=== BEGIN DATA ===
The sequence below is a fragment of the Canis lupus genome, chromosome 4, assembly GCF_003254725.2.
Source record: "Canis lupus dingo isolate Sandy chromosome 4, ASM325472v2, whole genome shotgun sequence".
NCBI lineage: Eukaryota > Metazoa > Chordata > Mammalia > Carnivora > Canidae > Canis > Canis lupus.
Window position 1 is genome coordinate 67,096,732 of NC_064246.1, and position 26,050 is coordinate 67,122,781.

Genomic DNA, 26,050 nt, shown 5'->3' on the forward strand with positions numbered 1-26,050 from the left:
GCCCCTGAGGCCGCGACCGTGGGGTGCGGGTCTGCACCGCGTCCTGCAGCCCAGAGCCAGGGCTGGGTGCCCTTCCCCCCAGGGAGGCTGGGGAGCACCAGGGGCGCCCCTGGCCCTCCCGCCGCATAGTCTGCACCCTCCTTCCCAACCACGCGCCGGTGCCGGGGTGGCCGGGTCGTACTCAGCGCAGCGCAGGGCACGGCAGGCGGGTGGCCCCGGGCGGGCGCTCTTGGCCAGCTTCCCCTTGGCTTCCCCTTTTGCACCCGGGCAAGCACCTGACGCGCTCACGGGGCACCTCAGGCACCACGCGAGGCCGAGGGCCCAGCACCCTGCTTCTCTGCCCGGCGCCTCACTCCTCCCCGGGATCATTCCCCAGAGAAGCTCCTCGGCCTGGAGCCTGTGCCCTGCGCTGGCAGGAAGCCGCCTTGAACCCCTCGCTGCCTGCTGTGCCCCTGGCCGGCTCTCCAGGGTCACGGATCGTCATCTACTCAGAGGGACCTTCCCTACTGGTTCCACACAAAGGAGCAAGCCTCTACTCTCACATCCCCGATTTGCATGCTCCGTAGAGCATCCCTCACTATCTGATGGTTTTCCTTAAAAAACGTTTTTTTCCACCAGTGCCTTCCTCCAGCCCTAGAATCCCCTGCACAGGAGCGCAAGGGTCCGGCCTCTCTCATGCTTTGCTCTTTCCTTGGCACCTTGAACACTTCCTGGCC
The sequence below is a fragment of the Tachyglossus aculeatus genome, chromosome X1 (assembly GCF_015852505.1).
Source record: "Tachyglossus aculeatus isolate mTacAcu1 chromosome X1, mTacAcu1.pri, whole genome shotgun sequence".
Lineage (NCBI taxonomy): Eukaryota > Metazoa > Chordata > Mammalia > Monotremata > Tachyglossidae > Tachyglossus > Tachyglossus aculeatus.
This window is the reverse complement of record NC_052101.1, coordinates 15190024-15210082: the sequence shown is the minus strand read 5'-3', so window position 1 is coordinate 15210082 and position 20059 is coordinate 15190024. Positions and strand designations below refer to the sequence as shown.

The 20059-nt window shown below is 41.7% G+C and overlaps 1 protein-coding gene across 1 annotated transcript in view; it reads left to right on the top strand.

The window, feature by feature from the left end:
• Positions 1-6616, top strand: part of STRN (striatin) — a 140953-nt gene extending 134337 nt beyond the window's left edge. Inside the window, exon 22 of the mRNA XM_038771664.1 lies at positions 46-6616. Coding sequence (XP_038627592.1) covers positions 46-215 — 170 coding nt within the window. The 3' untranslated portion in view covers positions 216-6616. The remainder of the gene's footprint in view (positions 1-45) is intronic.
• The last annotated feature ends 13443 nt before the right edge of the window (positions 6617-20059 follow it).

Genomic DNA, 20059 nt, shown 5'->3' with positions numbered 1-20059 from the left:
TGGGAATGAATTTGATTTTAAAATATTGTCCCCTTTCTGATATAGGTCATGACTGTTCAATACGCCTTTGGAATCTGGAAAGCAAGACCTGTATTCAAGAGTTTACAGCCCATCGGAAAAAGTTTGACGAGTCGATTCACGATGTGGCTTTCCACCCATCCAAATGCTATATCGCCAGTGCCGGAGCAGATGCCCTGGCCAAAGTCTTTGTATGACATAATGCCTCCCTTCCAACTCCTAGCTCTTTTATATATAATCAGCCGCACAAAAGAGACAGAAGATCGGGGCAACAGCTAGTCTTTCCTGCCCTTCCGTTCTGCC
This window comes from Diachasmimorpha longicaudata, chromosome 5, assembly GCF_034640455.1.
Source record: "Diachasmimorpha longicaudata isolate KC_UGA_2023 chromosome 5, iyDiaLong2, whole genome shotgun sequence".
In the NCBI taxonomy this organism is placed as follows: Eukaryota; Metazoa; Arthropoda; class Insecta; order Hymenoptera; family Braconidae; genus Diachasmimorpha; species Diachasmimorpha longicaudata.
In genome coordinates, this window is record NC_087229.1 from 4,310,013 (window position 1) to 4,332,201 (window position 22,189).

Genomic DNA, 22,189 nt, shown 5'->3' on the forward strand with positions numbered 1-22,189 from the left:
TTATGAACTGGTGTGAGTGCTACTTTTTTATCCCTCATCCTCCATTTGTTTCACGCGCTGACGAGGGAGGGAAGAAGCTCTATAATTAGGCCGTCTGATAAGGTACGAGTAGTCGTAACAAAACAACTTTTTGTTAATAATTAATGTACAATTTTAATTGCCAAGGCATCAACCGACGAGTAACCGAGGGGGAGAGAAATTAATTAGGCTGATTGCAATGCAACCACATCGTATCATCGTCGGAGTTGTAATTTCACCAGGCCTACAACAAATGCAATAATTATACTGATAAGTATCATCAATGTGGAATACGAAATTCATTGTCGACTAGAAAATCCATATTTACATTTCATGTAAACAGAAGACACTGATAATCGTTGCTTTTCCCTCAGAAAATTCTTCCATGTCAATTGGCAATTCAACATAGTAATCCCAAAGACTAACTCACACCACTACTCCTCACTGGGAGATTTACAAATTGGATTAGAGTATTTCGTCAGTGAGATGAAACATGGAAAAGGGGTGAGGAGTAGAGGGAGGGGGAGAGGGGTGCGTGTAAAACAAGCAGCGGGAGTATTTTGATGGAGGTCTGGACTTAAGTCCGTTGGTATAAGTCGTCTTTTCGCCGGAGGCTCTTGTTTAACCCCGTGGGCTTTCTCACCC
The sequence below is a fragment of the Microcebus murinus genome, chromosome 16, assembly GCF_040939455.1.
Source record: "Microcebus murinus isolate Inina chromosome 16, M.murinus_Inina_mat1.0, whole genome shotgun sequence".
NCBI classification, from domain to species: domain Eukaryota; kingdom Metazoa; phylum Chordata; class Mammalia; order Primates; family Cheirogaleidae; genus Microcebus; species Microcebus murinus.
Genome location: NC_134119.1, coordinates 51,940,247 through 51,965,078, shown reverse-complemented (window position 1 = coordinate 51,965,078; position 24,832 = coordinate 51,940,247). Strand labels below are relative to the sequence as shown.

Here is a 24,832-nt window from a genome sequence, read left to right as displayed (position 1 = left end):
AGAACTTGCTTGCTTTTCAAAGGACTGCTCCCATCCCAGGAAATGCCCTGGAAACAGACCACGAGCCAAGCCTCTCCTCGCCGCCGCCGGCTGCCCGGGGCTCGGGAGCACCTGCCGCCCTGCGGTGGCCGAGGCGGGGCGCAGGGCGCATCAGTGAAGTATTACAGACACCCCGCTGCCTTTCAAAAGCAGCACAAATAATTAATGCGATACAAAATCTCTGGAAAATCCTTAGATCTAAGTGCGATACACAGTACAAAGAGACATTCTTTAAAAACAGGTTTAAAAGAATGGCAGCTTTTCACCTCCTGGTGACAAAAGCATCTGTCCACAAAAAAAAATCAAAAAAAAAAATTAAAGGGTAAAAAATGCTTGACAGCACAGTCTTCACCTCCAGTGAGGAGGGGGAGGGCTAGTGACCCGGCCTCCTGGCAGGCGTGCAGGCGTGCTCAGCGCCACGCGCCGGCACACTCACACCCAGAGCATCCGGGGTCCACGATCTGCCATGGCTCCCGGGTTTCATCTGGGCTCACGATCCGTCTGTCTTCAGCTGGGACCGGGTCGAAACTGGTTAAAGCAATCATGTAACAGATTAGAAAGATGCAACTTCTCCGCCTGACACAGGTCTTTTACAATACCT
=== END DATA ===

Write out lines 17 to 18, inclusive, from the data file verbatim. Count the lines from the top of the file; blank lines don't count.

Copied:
This window comes from Diachasmimorpha longicaudata, chromosome 5, assembly GCF_034640455.1.
Source record: "Diachasmimorpha longicaudata isolate KC_UGA_2023 chromosome 5, iyDiaLong2, whole genome shotgun sequence".